Points, a sensitive subject

Not everyone needs to pay points, or should they. At the same time paying points should not outright be thrown out the window either. One needs to crunch the numbers to come up with the right answer. Happy Investing

And what about points? There are many ways your bank can make money on your loan, and points is just one of the ways. They may sell the loan and retain servicing so they have some steady income from your loan payments. Some may take a large grouping of like loans, package them together, and sell them as a type of derivative product. Lenders make money off the interest and fee's paid to them over the life of the loan.

Now let's go to the hardest part of the mortgage proposal to swallow, for both the lenders and their clients. I cannot begin to tell you how many people I talked to who, in the first three minutes of our initial conversation, made it clear to me they would not pay any points, no matter what. Nobody likes to start the loan process swimming against the no points current.

So what is the right answer; pay points or not? There is no flat out right answer and on one can tell you it's better to pay the points or stick to your guns and refuse to pay them. And that is of course what we mean when we are buying down the rate. When you look at a lenders rate sheet, which you will not be allowed to see, there is a start rate, with no points, and at a rate you probably not want to accept unless you have sterling credit. Now to get that zero points rate down to something you can live with, like six and a quarter, you may have to pay three points to get it. If you have a half a million dollar loan which is common for the San Francisco Bay Area, you are going to have to pay fifteen thousand dollars, either at close or increase your loan amount by that much to cover the points. So how do you know if you should be paying points or not? This is where that mortgage calculator comes in. A simple calculation is all that is necessary to see if paying points makes financial sense.

Lets take that half a million dollar loan and crunch the numbers. The principal and interest payment on a loan that size at five and a half percent for thirty years is $2,838.95 a month.

Now lets take that same loan, pay three points that we are going to wrap into the loan, and see what our new payment would be. We will have to increase the loan size of course, so we are using a loan amount of five hundred fifteen thousand, rather than five hundred thousand. Now our new loan will be calculated at a new rate of four percent, a full one and a half lower than the zero points loan. The new principal and interest payment over the same thirty year term comes out to $2,458.69 a month. Thats a difference of $380.26, or a savings of $136,893.60 over the life of the loan. Now it will take about three and a half years to make that money back that you paid in points, so if you think you will move or sell the house before that time period then you may want to look harder at a zero points loan, or maybe, just less points. Either way, why not ask your broker, or loan officer to run the numbers, and maybe use your own calculator and follow his calculations so you can see this in black and white.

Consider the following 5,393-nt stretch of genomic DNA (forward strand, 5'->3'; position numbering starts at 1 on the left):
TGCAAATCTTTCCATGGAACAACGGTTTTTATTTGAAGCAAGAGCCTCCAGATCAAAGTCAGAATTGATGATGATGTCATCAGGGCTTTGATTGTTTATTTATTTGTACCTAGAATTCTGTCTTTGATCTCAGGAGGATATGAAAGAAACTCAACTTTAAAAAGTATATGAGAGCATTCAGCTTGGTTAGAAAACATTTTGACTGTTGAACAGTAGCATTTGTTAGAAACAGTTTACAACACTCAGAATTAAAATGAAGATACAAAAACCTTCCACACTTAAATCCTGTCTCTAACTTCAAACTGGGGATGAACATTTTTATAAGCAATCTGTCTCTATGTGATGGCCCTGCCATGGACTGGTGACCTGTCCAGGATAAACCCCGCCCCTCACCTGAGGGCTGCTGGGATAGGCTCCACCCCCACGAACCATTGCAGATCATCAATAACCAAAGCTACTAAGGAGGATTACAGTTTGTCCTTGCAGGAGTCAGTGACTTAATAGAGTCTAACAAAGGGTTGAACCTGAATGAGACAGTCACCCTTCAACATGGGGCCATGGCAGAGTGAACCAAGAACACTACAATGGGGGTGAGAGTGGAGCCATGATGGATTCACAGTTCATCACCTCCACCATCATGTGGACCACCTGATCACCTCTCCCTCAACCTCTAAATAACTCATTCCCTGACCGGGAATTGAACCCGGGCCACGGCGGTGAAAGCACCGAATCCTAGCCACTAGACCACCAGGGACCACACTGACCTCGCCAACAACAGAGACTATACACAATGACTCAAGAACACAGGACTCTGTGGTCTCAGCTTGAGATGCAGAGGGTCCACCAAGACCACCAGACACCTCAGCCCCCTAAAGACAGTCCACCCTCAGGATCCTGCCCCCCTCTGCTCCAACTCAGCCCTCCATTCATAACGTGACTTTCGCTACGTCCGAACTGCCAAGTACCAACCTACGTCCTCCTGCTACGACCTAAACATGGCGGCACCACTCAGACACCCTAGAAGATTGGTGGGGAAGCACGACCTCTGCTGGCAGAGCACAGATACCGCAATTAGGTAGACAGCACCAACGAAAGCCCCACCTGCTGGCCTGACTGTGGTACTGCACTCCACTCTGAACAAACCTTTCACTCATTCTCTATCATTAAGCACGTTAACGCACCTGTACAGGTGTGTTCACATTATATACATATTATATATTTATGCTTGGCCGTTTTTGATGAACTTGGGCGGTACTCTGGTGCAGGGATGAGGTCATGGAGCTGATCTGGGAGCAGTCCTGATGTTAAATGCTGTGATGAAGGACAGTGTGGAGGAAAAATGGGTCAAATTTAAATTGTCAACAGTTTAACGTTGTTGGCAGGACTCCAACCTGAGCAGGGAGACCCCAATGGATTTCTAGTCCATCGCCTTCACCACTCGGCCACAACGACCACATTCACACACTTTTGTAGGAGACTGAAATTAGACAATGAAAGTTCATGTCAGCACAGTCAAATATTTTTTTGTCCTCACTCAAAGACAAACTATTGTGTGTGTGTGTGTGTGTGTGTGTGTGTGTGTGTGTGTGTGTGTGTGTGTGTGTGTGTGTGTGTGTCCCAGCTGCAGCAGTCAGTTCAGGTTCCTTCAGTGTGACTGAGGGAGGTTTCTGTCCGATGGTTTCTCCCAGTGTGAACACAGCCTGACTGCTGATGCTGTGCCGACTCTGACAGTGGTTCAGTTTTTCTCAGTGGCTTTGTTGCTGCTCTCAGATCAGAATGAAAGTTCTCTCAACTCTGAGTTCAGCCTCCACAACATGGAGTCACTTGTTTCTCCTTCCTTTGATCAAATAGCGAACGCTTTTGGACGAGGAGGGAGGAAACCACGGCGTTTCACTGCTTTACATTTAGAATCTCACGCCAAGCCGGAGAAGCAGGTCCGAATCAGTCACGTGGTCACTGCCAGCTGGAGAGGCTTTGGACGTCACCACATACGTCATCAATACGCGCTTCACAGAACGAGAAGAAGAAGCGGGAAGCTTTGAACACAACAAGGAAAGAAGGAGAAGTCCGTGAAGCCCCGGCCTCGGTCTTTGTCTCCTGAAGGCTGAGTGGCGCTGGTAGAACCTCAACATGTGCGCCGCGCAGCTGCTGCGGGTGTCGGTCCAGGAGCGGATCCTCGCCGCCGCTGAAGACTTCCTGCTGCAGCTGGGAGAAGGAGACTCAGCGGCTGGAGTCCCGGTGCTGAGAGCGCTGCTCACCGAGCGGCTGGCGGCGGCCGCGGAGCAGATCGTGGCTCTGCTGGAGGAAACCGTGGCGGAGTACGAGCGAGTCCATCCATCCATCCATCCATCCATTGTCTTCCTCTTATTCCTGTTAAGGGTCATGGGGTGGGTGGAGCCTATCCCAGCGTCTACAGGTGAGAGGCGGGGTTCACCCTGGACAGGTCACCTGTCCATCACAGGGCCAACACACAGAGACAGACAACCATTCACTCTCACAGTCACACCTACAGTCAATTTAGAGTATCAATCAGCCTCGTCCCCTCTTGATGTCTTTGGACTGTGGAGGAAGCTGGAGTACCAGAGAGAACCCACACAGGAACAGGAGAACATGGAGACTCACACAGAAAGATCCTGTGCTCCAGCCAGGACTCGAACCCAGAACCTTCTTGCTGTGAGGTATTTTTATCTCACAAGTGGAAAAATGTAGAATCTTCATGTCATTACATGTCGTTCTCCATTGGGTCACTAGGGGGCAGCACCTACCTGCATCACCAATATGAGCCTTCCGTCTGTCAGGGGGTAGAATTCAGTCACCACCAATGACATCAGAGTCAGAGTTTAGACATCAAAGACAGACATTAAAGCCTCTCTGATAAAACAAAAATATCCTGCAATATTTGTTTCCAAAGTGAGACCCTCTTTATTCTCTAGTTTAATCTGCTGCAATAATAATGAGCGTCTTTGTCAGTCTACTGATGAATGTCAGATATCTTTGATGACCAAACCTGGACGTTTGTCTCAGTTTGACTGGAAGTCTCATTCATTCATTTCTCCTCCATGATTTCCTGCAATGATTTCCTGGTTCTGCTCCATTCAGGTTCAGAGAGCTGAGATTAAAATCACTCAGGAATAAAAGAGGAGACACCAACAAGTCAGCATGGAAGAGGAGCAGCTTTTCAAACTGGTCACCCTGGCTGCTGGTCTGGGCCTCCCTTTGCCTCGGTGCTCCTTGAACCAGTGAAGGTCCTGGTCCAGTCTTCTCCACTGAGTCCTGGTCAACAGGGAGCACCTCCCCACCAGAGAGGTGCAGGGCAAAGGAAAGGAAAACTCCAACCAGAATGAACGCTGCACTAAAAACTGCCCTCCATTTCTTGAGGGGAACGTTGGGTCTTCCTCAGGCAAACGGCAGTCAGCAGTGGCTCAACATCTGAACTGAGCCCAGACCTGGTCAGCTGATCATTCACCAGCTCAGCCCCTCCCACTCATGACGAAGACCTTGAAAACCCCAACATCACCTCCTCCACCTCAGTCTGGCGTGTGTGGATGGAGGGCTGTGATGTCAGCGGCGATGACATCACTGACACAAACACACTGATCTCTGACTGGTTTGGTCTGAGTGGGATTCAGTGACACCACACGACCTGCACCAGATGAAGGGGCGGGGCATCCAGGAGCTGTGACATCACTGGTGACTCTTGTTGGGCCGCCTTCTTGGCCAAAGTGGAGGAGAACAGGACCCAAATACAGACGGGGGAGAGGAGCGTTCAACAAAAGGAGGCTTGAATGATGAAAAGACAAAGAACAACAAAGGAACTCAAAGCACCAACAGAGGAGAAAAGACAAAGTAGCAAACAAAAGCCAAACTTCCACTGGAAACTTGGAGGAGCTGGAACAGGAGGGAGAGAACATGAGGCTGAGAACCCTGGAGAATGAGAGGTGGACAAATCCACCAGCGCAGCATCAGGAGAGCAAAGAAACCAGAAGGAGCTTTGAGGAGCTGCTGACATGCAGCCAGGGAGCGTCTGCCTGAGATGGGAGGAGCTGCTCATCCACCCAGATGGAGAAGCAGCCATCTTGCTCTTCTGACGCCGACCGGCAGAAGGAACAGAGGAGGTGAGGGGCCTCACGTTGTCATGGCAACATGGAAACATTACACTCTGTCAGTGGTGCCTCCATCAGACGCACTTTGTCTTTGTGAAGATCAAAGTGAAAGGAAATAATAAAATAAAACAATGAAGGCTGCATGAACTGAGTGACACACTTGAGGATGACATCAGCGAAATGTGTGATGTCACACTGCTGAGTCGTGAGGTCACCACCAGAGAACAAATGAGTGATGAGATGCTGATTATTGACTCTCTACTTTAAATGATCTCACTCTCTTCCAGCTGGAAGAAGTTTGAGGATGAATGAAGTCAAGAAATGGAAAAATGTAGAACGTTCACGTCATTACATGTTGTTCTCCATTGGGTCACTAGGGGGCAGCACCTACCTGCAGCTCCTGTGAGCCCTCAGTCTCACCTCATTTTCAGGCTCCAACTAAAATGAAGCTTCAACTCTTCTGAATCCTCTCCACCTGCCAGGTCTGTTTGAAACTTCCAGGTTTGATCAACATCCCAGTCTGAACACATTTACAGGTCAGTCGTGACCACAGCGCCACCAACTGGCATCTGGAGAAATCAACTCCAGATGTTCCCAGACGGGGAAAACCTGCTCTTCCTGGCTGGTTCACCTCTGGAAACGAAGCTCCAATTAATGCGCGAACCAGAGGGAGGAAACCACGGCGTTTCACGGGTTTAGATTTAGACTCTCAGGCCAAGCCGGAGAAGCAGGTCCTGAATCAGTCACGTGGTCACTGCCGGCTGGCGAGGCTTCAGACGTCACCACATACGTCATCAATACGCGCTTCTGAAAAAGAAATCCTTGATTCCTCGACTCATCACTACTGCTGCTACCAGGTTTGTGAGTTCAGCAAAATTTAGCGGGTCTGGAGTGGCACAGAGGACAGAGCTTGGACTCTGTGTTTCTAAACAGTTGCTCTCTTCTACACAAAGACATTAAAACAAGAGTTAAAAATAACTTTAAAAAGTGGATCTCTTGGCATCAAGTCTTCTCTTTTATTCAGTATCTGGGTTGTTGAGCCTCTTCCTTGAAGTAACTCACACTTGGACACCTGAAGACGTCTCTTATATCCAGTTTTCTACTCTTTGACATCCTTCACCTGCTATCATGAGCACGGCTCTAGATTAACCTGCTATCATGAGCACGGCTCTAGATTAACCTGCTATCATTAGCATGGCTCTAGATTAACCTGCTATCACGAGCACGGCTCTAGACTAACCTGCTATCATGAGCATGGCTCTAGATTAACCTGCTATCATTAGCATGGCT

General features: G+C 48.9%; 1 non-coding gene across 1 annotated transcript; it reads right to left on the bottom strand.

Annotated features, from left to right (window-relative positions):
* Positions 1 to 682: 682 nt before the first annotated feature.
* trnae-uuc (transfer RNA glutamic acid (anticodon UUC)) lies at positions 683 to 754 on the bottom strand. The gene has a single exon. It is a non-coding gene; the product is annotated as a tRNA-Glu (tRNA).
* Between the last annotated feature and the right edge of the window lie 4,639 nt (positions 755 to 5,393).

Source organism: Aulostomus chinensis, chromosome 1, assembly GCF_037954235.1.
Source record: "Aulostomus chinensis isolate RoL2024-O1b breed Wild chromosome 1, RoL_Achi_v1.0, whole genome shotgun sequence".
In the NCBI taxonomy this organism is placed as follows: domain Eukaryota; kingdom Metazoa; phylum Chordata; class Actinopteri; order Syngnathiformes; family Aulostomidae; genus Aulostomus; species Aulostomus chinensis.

So, I hope I have shed some light on the whole subject of points. One thing you should always remember. Any points that you do not pay with cash at closing are added into the loan amount and effect your monthly loan payment. Discount points are tax deductible as well, but there are rules to that so I would consult a tax professional before putting them in on my tax return.

Because points increase the size of your loan, it increases the commission paid to your loan officer or broker. Make sure that when your mortgage person suggests paying points it makes sense to your pocket book and not just your loan officers. Some loan officers get paid on loan size as well as part of the points you pay. That is called overage. Basically overage is points that are above and beyond the points for a given rate as stated on the lenders rate sheet. Now, in case that was a clear as mud let me try and simplify.

When I look at ABC Mortgage's rate sheet, I see that my borrower qualifies for a five and a half percent on a thirty year fixed rate mortgage. I also see that to get that rate one must pay two points. Now if I am the loan officer and I can get you to pay a half point above the listed rate on the sheet I may get all or part of that point. This used to be very common as it adds thousands of dollars to the commission your broker of loan officer receives. I believe that practice has been eliminated since the bottom fell out of the mortgage market.

Remember, just because your Mortgage Consultant, or broker suggests you pay points, it does not mean he is thinking purely of his commissions. Hopefully he is thinking about your loan and giving you the best deal available. Some people will tell you never to pay more than two points, and I still maintain that you can not make a blanket statement like that without doing the calculation I mentioned above. I have had clients who pain no origination fee and no points, and at the same time I have asked borrowers to pay three points. You just have to crunch the numbers so you can see in black and white, what makes the best financial sense for you. Everyone's situation is different so don't just listen to the plumber next door, do the leg work and find out for yourself.

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